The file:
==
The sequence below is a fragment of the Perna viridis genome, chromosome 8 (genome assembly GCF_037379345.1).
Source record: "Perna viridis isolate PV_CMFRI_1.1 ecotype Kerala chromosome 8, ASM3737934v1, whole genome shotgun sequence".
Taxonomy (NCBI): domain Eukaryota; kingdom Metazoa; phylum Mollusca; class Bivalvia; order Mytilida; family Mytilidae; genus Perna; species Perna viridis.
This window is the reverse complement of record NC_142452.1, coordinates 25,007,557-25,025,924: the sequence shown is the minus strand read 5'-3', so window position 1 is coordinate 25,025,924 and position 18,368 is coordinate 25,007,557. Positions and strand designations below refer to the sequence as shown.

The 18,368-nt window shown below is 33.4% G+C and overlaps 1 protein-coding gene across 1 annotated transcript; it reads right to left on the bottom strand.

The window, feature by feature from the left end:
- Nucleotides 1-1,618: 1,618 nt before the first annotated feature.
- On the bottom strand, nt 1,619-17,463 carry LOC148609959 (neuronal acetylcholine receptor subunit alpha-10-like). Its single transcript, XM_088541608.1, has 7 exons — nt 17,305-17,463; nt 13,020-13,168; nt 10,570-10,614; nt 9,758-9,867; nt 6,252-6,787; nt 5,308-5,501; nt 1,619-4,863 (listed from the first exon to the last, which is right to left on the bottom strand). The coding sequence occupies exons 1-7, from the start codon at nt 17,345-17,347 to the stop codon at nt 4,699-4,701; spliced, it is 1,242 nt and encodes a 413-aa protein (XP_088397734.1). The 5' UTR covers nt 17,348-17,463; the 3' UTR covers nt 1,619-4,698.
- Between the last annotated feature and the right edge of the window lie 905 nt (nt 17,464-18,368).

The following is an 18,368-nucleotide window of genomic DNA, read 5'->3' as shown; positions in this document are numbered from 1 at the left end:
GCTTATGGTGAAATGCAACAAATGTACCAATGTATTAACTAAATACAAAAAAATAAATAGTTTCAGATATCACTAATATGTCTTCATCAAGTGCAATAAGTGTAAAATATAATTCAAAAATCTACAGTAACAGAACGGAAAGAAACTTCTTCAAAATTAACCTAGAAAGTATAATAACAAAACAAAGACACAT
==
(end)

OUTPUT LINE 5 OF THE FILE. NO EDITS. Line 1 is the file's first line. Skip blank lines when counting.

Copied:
The 18,368-nt window shown below is 33.4% G+C and overlaps 1 protein-coding gene across 1 annotated transcript; it reads right to left on the bottom strand.